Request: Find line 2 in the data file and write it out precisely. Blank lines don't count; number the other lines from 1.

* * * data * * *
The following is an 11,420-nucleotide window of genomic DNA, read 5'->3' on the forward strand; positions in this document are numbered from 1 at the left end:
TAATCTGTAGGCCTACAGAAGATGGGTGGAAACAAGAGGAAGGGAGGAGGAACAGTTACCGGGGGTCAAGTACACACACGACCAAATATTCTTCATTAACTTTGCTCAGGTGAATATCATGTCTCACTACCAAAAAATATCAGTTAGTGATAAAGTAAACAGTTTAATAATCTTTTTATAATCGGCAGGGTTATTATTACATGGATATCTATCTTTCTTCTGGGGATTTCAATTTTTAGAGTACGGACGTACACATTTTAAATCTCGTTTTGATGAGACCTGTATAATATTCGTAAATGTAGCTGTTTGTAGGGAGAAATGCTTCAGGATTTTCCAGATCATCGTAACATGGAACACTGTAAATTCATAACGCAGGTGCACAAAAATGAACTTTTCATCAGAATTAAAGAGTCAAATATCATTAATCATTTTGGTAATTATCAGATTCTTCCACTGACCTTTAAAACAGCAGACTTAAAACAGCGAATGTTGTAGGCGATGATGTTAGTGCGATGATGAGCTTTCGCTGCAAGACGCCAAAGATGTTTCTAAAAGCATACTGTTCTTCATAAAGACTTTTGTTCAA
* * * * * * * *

TAATCTGTAGGCCTACAGAAGATGGGTGGAAACAAGAGGAAGGGAGGAGGAACAGTTACCGGGGGTCAAGTACACACACGACCAAATATTCTTCATTAACTTTGCTCAGGTGAATATCATGTCTCACTACCAAAAAATATCAGTTAGTGATAAAGTAAACAGTTTAATAATCTTTTTATAATCGGCAGGGTTATTATTACATGGATATCTATCTTTCTTCTGGGGATTTCAATTTTTAGAGTACGGACGTACACATTTTAAATCTCGTTTTGATGAGACCTGTATAATATTCGTAAATGTAGCTGTTTGTAGGGAGAAATGCTTCAGGATTTTCCAGATCATCGTAACATGGAACACTGTAAATTCATAACGCAGGTGCACAAAAATGAACTTTTCATCAGAATTAAAGAGTCAAATATCATTAATCATTTTGGTAATTATCAGATTCTTCCACTGACCTTTAAAACAGCAGACTTAAAACAGCGAATGTTGTAGGCGATGATGTTAGTGCGATGATGAGCTTTCGCTGCAAGACGCCAAAGATGTTTCTAAAAGCATACTGTTCTTCATAAAGACTTTTGTTCAA